"I think the Northern Alliance almost certainly will disintegrate without Masood. If he is gone, then it's unlikely to hold together. It was very much an antagonistic group that was held together by force of his personality and reputation. And certainly as a military force, I would say it's spent without him."
This would open the door for the Taliban to extend its control over virtually all of Afghanistan's territory -- raising the issue of recognition. At present, only three governments recognize the Taliban as Afghanistan's legitimate rulers: Saudi Arabia, the United Arab Emirates, and Pakistan. If however, military opposition to Kabul's rulers collapses, the world will be faced with a dilemma.
Malashenko says: "The legitimacy of the Taliban regime, despite all of its ugly aspects, is a very relevant issue. One can relate to the Taliban in different ways. One can love them, like Saudi Arabia does, or one can hate them as the rest of the world has done. But either way, today, the fact is that the territorial integrity of Afghanistan depends on the Taliban. From this point of view, not recognizing them would be a mistake. But the other side of the coin is that the Taliban are indeed being supported by Osama bin Laden the terrorist. Secondly, the Taliban -- not even judging them from the aspect of world civilization but just on the basis of simple common sense -- at times simply behave like bandits."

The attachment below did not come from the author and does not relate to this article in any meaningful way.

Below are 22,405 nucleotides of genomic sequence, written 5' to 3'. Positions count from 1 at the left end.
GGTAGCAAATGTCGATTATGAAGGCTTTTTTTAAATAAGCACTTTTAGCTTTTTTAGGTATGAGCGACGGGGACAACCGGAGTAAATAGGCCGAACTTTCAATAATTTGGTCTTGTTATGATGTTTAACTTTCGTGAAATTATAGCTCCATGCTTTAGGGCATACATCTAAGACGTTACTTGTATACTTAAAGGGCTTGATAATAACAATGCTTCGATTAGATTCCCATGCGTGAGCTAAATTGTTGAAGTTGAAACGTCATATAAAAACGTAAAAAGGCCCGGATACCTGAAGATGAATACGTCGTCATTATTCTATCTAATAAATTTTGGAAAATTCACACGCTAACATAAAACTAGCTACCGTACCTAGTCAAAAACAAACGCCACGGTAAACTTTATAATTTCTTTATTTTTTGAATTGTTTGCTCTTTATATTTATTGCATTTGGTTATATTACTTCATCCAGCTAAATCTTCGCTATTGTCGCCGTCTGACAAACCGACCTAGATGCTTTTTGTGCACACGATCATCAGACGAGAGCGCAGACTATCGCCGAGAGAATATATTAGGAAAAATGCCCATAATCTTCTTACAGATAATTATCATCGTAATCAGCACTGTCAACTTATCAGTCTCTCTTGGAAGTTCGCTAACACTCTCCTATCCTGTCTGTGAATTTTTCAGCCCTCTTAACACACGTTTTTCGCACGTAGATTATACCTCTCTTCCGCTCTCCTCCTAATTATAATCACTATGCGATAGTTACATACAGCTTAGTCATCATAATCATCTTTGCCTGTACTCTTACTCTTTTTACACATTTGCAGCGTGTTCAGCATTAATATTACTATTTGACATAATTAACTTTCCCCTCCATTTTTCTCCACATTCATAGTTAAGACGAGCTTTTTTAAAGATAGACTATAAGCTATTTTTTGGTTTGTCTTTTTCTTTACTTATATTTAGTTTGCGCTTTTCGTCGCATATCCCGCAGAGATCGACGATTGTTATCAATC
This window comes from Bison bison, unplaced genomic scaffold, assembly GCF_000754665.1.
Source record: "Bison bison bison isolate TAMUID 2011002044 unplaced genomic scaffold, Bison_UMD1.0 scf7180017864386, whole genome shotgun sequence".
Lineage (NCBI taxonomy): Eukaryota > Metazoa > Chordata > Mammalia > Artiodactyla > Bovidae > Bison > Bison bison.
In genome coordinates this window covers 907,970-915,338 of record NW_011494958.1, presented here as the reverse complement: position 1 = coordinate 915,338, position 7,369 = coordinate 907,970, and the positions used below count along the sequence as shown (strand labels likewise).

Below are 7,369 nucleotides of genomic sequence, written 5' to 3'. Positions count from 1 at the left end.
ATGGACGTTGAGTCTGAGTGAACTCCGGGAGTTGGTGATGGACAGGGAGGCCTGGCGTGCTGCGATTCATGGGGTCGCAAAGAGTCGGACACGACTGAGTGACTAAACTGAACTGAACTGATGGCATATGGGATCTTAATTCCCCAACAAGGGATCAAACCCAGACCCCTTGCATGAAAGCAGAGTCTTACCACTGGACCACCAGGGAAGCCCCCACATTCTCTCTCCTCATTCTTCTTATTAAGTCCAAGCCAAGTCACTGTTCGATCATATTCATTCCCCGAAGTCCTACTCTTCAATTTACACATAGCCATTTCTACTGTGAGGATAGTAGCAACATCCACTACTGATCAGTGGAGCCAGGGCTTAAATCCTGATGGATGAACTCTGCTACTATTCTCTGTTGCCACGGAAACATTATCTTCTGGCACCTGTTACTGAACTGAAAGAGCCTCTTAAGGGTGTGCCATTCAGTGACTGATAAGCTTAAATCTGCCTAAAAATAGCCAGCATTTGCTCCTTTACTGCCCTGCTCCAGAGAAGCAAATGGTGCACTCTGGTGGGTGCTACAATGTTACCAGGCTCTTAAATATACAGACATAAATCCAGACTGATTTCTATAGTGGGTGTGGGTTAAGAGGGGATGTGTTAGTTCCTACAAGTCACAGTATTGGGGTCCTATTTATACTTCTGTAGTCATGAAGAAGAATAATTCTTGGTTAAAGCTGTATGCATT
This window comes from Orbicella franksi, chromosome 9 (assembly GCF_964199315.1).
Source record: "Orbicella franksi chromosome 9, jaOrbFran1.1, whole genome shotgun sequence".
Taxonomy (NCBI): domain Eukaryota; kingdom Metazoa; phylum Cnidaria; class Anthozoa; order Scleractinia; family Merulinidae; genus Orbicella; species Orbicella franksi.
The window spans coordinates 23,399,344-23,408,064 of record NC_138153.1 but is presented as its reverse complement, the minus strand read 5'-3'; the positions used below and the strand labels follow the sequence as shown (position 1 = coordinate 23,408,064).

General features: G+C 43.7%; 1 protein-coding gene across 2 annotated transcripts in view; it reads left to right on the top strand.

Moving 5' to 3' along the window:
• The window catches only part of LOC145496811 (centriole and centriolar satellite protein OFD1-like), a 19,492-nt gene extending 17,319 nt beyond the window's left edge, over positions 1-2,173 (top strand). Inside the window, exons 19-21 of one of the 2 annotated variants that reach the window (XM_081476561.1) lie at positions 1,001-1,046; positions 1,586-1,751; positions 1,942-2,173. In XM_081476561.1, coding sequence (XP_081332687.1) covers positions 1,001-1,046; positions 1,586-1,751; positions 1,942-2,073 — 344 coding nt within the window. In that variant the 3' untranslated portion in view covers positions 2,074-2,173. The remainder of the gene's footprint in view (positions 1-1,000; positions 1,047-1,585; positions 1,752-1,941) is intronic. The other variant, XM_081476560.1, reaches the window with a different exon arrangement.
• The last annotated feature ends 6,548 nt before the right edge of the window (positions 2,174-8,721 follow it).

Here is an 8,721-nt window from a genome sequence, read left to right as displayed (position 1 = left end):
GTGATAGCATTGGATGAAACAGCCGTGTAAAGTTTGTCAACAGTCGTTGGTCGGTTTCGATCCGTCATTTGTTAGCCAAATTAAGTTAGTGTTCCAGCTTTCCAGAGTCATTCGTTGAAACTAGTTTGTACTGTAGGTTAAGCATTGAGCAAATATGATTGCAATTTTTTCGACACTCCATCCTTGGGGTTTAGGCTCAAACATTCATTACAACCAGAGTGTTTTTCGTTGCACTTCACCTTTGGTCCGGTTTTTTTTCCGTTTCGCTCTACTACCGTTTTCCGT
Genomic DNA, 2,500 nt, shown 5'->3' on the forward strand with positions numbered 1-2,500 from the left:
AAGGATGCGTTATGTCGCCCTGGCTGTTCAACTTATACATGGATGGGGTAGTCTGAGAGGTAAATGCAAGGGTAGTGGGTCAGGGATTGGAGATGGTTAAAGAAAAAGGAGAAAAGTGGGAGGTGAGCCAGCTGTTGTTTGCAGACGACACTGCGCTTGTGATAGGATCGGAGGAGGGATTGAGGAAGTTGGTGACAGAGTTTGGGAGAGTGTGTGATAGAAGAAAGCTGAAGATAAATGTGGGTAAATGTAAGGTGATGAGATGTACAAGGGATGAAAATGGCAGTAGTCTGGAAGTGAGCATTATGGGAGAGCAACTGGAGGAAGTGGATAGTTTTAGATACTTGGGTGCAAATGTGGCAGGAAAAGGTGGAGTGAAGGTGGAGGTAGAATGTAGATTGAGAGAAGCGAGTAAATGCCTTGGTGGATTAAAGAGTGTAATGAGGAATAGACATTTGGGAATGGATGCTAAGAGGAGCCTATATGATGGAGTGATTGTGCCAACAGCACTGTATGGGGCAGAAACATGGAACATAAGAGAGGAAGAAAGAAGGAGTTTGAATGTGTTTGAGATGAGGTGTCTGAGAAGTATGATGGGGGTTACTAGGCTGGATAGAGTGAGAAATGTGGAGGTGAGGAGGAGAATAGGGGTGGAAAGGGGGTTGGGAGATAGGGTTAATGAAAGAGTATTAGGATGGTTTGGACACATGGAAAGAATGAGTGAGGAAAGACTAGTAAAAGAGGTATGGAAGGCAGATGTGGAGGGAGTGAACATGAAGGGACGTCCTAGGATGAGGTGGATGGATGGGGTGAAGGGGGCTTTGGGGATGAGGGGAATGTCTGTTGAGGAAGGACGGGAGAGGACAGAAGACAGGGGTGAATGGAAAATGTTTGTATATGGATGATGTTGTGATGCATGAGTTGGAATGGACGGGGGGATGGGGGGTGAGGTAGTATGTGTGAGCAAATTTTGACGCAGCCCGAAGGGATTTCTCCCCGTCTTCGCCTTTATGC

Of course, there is also the possibility that the Taliban will prove victorious on the battlefield but will lose the peace, splitting into rival factions. There are indications, says Templer, that this is already happening:
"The Taliban have been quite successful so far in maintaining some sort of coalition, really by bribing certain commanders and by building up this network of control over a certain level of the country. But it's quite a fluid, quite a fragile system and even within the leadership at the moment, what you're seeing is the increasing influence of jihadist foreigners in Afghanistan, with increasing influence over a smaller and smaller group of leaders. And they're being advised by mostly foreigners from the Middle East, North Africa, and Pakistan. And that's bound to cause some discontent."
Malashenko notes that all revolutions run out of ideological fervor after some time. Growing factionalism, he predicts, will eventually lead to the marginalization of the Taliban's more zealous elements.
"Let's look at the Iranian experience. How long did the idea of the Iranian revolution last? Literally, a few years. I think that the Taliban's Islamic super-radicalism is gradually exhausting itself."
Given these predictions, are the Taliban a threat to Russian interests or is President Vladimir Putin's frequent mention of the "fundamentalist Islamic threat" more of a useful bogeyman for Russian foreign policy? Malashenko thinks the latter.